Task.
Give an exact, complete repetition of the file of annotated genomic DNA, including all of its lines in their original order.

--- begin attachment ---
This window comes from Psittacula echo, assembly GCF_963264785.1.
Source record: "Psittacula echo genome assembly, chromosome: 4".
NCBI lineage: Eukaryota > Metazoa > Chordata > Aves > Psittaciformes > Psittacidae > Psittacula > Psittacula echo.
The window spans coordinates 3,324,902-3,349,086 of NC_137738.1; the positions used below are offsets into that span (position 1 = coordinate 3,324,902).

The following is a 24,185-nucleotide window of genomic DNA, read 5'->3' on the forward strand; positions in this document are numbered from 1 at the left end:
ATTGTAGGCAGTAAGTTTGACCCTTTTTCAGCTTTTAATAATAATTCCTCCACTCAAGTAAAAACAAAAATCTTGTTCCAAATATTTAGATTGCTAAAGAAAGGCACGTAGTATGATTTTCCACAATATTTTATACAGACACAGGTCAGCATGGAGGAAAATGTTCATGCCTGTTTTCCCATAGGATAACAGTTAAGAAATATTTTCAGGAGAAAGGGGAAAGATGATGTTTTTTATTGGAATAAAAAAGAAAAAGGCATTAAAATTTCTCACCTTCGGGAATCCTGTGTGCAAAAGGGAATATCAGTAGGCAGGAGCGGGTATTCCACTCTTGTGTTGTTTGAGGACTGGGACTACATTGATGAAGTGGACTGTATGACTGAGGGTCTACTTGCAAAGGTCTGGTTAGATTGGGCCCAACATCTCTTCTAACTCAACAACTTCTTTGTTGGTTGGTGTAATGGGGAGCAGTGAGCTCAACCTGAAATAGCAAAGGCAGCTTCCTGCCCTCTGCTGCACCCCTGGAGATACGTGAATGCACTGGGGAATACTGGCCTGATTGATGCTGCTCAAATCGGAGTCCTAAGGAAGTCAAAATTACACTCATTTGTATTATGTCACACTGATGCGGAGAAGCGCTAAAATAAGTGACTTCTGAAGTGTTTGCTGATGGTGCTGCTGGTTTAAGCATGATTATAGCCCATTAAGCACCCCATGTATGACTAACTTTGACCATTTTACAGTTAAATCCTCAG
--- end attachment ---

This window comes from Psittacula echo, assembly GCF_963264785.1.
Source record: "Psittacula echo genome assembly, chromosome: 4".
NCBI lineage: Eukaryota > Metazoa > Chordata > Aves > Psittaciformes > Psittacidae > Psittacula > Psittacula echo.
The window spans coordinates 3,324,902-3,349,086 of NC_137738.1; the positions used below are offsets into that span (position 1 = coordinate 3,324,902).

The following is a 24,185-nucleotide window of genomic DNA, read 5'->3' on the forward strand; positions in this document are numbered from 1 at the left end:
ATTGTAGGCAGTAAGTTTGACCCTTTTTCAGCTTTTAATAATAATTCCTCCACTCAAGTAAAAACAAAAATCTTGTTCCAAATATTTAGATTGCTAAAGAAAGGCACGTAGTATGATTTTCCACAATATTTTATACAGACACAGGTCAGCATGGAGGAAAATGTTCATGCCTGTTTTCCCATAGGATAACAGTTAAGAAATATTTTCAGGAGAAAGGGGAAAGATGATGTTTTTTATTGGAATAAAAAAGAAAAAGGCATTAAAATTTCTCACCTTCGGGAATCCTGTGTGCAAAAGGGAATATCAGTAGGCAGGAGCGGGTATTCCACTCTTGTGTTGTTTGAGGACTGGGACTACATTGATGAAGTGGACTGTATGACTGAGGGTCTACTTGCAAAGGTCTGGTTAGATTGGGCCCAACATCTCTTCTAACTCAACAACTTCTTTGTTGGTTGGTGTAATGGGGAGCAGTGAGCTCAACCTGAAATAGCAAAGGCAGCTTCCTGCCCTCTGCTGCACCCCTGGAGATACGTGAATGCACTGGGGAATACTGGCCTGATTGATGCTGCTCAAATCGGAGTCCTAAGGAAGTCAAAATTACACTCATTTGTATTATGTCACACTGATGCGGAGAAGCGCTAAAATAAGTGACTTCTGAAGTGTTTGCTGATGGTGCTGCTGGTTTAAGCATGATTATAGCCCATTAAGCACCCCATGTATGACTAACTTTGACCATTTTACAGTTAAATCCTCAG